Tablet - Portrait

Tablet - Landscape


Edward "Duke" Ellington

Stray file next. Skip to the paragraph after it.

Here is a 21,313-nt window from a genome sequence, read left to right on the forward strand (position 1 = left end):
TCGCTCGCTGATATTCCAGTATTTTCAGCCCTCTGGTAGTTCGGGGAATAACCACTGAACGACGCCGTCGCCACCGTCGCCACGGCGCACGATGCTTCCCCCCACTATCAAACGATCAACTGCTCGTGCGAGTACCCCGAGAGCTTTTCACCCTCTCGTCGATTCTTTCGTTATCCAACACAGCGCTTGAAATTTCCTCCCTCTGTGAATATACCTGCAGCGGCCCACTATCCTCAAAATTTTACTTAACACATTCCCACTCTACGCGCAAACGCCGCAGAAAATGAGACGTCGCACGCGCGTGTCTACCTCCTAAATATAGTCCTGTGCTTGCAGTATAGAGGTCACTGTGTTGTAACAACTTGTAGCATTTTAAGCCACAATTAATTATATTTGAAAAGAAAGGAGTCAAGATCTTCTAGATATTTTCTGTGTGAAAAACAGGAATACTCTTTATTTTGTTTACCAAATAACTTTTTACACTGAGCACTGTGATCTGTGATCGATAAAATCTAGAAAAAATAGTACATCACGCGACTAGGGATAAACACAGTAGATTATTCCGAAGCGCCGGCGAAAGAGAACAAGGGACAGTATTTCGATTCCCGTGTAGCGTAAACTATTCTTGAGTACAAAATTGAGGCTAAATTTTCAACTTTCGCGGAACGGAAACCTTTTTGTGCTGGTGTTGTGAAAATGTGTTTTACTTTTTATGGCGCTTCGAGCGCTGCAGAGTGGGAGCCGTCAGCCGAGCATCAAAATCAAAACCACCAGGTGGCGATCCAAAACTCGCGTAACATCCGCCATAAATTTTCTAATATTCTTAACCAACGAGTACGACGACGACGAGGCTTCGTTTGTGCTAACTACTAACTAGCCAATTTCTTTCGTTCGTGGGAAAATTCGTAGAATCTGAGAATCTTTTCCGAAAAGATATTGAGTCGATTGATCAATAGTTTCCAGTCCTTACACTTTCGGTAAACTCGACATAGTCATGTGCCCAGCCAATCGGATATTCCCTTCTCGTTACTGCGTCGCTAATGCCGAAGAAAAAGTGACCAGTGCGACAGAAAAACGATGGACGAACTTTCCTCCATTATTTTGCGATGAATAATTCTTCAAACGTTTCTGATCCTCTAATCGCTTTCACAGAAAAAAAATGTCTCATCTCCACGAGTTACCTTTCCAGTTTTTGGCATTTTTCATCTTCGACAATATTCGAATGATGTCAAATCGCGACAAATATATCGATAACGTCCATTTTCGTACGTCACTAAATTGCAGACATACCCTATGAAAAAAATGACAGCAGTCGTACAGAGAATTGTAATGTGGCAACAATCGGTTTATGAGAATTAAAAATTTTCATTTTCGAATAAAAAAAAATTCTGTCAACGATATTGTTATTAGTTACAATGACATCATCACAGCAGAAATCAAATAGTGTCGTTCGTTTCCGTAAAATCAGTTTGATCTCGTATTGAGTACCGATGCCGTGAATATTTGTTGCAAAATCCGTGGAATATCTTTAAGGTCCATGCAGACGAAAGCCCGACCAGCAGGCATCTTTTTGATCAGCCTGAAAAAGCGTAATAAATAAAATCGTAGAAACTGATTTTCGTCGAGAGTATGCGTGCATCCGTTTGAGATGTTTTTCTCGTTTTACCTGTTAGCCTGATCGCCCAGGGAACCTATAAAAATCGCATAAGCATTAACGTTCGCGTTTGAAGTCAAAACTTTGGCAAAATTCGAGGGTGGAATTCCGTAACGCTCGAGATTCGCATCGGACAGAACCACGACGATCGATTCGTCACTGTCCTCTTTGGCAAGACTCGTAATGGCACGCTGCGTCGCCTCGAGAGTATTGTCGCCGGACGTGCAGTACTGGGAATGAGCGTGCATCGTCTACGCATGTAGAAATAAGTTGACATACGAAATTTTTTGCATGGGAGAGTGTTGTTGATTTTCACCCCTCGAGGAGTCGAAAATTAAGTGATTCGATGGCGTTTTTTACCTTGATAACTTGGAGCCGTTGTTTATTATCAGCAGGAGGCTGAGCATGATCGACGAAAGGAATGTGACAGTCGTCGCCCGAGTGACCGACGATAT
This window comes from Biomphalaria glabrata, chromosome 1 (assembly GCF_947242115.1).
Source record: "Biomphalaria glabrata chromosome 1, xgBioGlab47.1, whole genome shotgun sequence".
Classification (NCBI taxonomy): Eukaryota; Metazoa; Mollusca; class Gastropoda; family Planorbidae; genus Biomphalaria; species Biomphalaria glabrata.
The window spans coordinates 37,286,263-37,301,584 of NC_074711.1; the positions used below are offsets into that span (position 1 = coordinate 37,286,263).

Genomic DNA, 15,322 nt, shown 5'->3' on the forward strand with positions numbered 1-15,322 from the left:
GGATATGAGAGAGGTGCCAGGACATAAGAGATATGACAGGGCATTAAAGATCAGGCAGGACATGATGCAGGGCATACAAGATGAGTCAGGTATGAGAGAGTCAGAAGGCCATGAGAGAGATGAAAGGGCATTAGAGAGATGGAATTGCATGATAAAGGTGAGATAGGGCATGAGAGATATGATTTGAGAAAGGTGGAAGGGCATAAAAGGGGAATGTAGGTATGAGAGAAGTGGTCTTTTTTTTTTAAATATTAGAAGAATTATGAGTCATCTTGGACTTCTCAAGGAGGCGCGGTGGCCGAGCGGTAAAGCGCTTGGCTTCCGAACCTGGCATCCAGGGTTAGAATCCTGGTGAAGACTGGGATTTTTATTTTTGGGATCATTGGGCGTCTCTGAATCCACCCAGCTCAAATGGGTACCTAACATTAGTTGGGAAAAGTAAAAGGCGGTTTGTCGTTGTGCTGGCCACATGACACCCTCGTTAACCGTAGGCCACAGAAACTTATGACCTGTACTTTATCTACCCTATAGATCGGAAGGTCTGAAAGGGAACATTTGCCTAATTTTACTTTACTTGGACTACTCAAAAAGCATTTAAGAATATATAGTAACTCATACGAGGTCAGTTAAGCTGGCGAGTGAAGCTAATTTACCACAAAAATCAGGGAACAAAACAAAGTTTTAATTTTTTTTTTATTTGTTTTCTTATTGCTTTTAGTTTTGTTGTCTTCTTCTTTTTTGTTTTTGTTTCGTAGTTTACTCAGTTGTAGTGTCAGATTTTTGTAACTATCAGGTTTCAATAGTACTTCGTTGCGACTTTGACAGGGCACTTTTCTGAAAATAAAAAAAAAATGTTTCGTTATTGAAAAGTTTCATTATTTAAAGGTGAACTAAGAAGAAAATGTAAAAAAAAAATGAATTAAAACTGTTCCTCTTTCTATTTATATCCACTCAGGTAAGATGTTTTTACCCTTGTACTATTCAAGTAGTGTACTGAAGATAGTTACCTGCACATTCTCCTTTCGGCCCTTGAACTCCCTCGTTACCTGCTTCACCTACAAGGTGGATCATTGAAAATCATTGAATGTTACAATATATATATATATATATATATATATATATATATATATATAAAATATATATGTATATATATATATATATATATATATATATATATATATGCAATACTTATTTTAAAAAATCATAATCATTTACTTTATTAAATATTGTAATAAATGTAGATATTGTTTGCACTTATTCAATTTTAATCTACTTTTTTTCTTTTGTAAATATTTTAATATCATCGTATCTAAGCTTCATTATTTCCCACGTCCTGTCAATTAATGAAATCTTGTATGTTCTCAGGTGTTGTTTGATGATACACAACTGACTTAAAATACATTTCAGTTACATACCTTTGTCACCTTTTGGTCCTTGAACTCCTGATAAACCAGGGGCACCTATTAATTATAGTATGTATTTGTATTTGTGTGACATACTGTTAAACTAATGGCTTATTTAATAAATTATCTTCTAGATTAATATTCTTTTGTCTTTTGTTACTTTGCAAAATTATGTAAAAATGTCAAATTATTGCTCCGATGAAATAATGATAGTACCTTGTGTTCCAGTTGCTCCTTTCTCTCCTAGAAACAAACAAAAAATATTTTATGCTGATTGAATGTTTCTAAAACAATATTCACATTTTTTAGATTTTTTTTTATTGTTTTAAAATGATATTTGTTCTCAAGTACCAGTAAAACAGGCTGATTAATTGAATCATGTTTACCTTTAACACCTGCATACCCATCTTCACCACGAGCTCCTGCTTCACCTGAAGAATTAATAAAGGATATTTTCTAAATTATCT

Biographer Don George recalls that whenever Duke Ellington would introduce his famous tune "Satin Doll," he would preface it with a curious dedication. "This next song is dedicated to the most beautiful lady here. We will not point her out because we do not want her to feel conspicuous. We will just let her sit there and continue to feel guilty." One of the most familiar pieces in Ellington's legacy, "Satin Doll" was first recorded in 1953, well into the Duke's mature career, but just as he was beginning to gain widespread public acclaim as a national cultural asset. The tune, written in collaboration with saxophonist, arranger, and composer Billy Strayhorn to words by lyricist Johnny Mercer, is an exercise in simplicity. The verse consists of a doodling two-note stepwise figure reiterated three times at higher pitch levels above a chord progression that takes on a simple shape, but upon closer inspection, introduces some characteristically off-kilter harmonies. The subsequent melody of the bridge section is similarly straightforward, with a descending and rising diatonic scalar motion. The result can be a coy, austere elegance that draws attention to the specifics of arrangement and/or performance, such as piano textures or orchestration. In more aggressive versions, the tune's energy derives from its brash hip-shaking syncopations, dropping the upper notes of the "doodling" melody squarely on the offbeats. Despite its eventual popularity and virtual canonization, "Satin Doll" was not initially a staple of Ellington's orchestra. After hearing a performance of the tune by pianist Billy Taylor, who had recorded a version of his own and who played it regularly, Ellington decided to include the song in his ensemble's regular repertoire. With the widespread fame that Ellington and his group enjoyed during the subsequent years, "Satin Doll" became a favorite jazz standard.